American artist Hannah Wilke was born in New York in 1940 and died prematurely from cancer in 1993. Although she worked primarily as a sculptor, she also produced many drawings, photographs, and videos that deal with social, political, and gender issues. Her work has been affiliated with many different contemporary movements, including Abstract Expressionism (stress on creative process and individual gesture), Minimalism (focus on reductive form and materiality of the object), and Conceptualism (practice of social criticism). Yet, her oeuvre is best understood, on the one hand, vis-à-vis Marcel Duchamp's involvement with language, eroticism, and twisted humor, and, on the other hand, in connection to Body and Performance Art in the use of her own body to address issues of sexuality.
The naked body as a sculptural form, or as object of art, was Wilke's primary means of expression. In the 1970s and early 1980s, she produced a series of performances, videos, and photographs in which she used her own body to confront the erotic representation of women in art history and popular culture, and to examine issues of sexuality, femininity, and feminism.
For Wilke, feminism was intrinsically more important than art; art with a focus on the body was a way to engage those issues and contribute to the Women's Art Movement. In order to liberate the notion of the female body from a "mother-whore" syndrome (caring-nurturing, and seductive-dangerous figure), Wilke started to employ her own body as an object. She treated it either as a sculptural form on which she would place her chewing gum pieces, or as a living sculpture, acting in performances and videos.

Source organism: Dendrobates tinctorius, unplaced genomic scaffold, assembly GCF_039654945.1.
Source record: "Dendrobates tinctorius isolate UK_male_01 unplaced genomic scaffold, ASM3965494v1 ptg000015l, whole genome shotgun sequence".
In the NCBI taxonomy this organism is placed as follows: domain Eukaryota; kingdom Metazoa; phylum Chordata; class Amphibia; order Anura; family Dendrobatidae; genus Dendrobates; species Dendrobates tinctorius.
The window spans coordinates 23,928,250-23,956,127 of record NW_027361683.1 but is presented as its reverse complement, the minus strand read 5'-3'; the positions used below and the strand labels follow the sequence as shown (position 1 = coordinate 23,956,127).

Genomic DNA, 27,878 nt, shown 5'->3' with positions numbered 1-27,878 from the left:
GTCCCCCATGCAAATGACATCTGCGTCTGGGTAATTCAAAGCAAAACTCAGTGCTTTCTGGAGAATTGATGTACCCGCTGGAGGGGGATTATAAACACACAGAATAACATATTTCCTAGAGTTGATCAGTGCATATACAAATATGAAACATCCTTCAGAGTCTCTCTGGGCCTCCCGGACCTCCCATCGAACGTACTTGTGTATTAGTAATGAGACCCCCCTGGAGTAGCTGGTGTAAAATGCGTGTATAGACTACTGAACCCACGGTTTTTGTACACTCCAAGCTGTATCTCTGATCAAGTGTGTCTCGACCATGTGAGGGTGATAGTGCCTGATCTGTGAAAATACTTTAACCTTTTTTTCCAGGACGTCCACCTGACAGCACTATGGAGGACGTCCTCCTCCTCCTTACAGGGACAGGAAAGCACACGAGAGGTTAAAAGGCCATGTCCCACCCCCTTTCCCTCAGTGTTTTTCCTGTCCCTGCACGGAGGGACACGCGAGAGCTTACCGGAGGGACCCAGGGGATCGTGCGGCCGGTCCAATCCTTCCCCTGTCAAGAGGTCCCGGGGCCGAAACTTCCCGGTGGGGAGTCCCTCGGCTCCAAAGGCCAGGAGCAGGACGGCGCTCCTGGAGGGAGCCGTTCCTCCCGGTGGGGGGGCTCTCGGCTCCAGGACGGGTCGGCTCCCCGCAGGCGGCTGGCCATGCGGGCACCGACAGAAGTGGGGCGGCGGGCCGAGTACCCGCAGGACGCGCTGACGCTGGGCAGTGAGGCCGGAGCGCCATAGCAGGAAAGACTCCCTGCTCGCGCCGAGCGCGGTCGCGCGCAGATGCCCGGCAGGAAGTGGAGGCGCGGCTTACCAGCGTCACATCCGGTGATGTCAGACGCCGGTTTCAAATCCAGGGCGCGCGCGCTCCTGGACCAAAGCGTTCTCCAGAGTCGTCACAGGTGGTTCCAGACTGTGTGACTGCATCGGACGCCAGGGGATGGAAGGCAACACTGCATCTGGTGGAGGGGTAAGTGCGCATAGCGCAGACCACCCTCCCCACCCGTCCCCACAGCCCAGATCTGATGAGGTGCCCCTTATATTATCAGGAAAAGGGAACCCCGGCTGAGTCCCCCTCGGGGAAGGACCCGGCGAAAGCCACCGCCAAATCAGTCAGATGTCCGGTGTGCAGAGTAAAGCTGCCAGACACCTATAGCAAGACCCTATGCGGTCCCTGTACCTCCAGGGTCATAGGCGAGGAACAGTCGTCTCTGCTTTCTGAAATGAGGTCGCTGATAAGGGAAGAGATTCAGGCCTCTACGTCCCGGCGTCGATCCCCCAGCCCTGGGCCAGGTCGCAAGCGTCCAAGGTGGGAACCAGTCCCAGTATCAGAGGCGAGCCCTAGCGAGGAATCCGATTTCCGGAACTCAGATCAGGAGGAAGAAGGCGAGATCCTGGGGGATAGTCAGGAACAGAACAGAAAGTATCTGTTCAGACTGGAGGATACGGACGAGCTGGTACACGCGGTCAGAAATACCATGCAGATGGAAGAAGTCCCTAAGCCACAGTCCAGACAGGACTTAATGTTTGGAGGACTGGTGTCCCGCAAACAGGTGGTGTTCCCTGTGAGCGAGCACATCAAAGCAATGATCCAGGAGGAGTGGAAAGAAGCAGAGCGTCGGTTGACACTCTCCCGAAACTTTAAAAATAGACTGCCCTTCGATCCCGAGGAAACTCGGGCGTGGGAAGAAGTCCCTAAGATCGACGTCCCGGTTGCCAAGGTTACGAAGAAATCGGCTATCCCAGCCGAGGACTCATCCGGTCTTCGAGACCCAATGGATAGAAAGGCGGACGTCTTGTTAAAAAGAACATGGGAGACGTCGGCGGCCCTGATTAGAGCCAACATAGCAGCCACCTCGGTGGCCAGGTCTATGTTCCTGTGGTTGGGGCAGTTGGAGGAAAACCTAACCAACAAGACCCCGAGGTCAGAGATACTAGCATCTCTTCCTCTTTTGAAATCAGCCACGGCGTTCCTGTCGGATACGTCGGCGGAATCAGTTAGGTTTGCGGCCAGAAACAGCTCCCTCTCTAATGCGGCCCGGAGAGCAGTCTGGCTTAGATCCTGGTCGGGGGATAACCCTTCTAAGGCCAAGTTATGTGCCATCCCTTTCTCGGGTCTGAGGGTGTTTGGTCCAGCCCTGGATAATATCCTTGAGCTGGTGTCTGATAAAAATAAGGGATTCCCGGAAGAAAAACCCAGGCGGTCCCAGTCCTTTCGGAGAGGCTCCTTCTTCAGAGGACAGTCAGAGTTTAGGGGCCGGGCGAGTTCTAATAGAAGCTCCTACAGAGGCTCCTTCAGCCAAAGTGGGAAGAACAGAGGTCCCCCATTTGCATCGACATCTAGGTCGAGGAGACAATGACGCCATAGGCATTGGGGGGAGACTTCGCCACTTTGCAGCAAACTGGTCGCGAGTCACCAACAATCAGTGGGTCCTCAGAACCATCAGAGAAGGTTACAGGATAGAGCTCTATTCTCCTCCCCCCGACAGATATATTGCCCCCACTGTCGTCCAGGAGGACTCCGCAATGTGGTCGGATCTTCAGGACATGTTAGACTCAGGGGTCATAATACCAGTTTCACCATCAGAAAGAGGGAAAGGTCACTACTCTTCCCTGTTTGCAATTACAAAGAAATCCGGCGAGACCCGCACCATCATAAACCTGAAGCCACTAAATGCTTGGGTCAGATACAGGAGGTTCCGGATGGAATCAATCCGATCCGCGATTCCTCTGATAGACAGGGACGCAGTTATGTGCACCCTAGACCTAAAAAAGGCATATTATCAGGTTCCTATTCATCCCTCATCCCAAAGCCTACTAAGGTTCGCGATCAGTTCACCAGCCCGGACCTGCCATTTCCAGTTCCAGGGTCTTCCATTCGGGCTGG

By doing so, she aimed to provoke the public's critical response and to argue for a self-spoken female eroticism that had not been welcomed in western culture. Moreover, eroticism was for her an open call to see the female body as "the sexy and the self-respecting, the sensuous and the serious" body, rather than just as the sexualized body passively waiting to be satisfied by a man. Thus, it was an act of political freedom in a male-dominated culture.